The five daughters of Zelophehad took the initiative in challenging the Law (given by God!) as inadequate in providing full justice for women in land inheritance (Num. 27:1–11). Moses took their initiative seriously, and the Almighty admitted that they were right. Divine law was amended and women were, for the first time in Israel’s history, given the right to inherit land, albeit in very limited circumstances. They were not heard by Moses nor vindicated by God for their gender, but because of their stand for justice.
Abigail saved all the males of her household by her timely and decisive action against her husband’s wishes and behind his back (1 Sam. 25). There are often times when God calls upon women and men to wait patiently, and Abigail knew that this was not one of them. That she was a married woman with a contrary and dominating husband made no difference. She was more concerned with saving lives and doing what was right than fussing about gender propriety. Evidently, King David found her courage and wisdom attractive, because when she was widowed, he took some initiative of his own and asked for her hand
Both the man and the woman in the Song of Songs take initiative in romantic love (Song 2:10, 3:1–4, 5:2, 8:5–6). There is no textual basis for the NIV’s character designations as “The Lover” for the male and “The Beloved” for the female throughout the book. The woman in no way compromises her femininity by her forwardness—she’s all woman! Nor does the man feel his masculinity threatened when he is pursued, embraced vigorously, and led to the bedroom. Both shamelessly express their love and relish the naked body of the other, as God originally intended for husband and wife. Love and passion are what matter in a marriage, not programmed “roles.”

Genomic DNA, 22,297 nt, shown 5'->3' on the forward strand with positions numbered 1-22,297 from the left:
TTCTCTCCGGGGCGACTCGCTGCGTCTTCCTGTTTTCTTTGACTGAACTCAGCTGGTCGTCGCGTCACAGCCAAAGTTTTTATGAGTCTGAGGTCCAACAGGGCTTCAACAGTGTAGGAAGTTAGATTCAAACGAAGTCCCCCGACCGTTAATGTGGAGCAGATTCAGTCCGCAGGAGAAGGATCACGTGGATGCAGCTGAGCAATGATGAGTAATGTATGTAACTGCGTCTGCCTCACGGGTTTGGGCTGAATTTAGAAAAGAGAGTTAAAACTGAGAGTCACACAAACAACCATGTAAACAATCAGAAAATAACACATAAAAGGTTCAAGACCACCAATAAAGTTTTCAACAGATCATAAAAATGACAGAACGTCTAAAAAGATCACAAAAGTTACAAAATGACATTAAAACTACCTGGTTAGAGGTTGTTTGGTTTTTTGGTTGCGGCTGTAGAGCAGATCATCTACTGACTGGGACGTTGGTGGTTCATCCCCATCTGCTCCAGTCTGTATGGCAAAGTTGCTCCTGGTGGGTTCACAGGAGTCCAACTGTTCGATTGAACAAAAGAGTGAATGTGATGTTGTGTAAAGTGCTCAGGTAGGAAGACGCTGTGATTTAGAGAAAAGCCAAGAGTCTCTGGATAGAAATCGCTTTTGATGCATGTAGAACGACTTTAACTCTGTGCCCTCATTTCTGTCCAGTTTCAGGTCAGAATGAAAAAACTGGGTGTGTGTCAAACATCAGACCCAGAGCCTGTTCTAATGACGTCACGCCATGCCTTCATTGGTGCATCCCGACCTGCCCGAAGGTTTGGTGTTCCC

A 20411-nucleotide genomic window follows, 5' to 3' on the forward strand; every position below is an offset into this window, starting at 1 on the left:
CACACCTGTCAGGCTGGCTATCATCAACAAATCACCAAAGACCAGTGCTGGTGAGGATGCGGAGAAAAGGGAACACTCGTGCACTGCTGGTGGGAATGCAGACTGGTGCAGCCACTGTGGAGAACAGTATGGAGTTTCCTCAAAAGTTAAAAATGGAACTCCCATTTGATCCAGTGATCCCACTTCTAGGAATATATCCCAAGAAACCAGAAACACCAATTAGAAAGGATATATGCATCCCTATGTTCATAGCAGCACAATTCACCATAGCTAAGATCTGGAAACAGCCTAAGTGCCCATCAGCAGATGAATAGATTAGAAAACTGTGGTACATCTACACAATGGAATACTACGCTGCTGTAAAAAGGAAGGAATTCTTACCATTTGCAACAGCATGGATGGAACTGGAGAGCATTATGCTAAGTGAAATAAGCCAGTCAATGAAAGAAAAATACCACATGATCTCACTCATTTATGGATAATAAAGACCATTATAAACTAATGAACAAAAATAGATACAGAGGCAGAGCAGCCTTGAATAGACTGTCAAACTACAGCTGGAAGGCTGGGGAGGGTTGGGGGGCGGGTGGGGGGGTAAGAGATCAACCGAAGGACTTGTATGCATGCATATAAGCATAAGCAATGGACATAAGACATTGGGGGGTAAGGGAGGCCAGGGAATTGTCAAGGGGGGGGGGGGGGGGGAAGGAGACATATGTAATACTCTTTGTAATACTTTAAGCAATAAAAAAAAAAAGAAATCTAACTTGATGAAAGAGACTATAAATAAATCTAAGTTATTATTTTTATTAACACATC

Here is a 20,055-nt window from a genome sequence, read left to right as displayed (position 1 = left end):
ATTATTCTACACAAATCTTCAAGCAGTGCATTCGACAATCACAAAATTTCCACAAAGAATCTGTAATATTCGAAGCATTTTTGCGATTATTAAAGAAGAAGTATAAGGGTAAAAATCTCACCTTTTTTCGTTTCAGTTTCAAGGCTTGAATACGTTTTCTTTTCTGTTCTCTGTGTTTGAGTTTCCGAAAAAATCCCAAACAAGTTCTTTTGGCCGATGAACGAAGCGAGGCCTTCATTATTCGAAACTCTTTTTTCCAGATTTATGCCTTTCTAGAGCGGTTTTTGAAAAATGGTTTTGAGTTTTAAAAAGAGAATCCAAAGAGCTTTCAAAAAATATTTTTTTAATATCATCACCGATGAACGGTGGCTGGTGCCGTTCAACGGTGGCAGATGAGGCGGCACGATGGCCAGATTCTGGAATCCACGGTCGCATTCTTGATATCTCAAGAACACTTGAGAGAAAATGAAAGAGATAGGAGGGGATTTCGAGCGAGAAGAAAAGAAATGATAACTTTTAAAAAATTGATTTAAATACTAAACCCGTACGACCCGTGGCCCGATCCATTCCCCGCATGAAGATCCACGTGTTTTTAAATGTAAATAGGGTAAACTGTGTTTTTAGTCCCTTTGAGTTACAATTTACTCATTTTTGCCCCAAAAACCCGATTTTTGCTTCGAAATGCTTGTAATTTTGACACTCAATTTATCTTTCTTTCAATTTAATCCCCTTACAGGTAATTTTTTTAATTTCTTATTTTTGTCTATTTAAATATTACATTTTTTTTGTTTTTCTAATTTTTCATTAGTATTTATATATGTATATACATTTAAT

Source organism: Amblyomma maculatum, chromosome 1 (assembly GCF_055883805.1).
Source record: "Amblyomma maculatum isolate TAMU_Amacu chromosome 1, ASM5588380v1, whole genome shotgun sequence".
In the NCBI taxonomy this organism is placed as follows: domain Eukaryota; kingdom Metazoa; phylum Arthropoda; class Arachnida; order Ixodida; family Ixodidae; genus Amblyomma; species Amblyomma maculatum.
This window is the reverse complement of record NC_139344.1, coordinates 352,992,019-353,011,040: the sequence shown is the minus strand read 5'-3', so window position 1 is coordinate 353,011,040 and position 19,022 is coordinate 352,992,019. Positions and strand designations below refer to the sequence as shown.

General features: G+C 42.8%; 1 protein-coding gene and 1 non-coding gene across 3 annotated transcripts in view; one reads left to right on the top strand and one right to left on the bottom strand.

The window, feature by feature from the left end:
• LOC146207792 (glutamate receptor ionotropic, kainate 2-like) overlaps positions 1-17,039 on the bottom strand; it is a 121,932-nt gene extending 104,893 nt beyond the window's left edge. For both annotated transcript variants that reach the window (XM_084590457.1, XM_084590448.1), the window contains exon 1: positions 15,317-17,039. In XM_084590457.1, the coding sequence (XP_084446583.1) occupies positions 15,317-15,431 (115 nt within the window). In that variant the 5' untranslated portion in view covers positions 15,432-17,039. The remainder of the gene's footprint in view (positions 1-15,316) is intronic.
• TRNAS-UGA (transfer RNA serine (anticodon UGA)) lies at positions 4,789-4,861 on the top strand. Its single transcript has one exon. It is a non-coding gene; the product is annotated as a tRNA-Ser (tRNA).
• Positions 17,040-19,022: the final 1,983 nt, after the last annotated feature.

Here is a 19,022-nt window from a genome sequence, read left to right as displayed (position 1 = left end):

Women’s initiatives are not difficult to find in the Bible. Michal warned David to flee and orchestrated his escape (1 Sam. 19:11–17). The city of Abel Beth Maacah was saved because a wise woman said, “Listen!” and made the people and the commander of the army see reason (2 Sam. 20:14–22). The Shunammite woman’s decisive actions brought the power of God into her family’s life (2 Kings 4:8–10, 22–30). The mother of Lemuel portrayed the ideal wife as taking initiative in home management, land purchase and supervision, philanthropy, trade, and the instruction of others (Prov. 31:13–27). Esther instructed Mordecai to call a three-day fast for all Jews in the capital city (Est. 4:15–17), and he never regretted doing as he was told. Jesus’ first miracle was performed in response to Mary’s initiative, which was something between a request and a directive (John 2:3–5). Our Lord was particularly affirming of women who took initiatives of faith and devotion, just as he affirmed risk-taking men. What made these biblical initiators outstanding was their faith and wisdom, not their gender.
Some biblical men rightly cooperated with women’s wise initiatives, men such as Barak, Boaz, Naaman, David, Joab, and Jesus. Pilate made his biggest mistake when he failed to heed his wife’s unsolicited warning. Adam and Ahab, on the other hand, ruined themselves by acquiescing to their wives’ initiatives, not because the ideas had feminine origins, but because the ideas were evil. Initiatives by men and women together can be godly (Priscilla and Aquila) or otherwise (Ananias and Sapphira).
There is abundant evidence that God delights in godly initiation and godly submission of all his people. God’s Word never says it’s normative that men be the initiators and women the responders. It’s simply not in the Bible. And next time someone claims it’s there, I am likely to start something!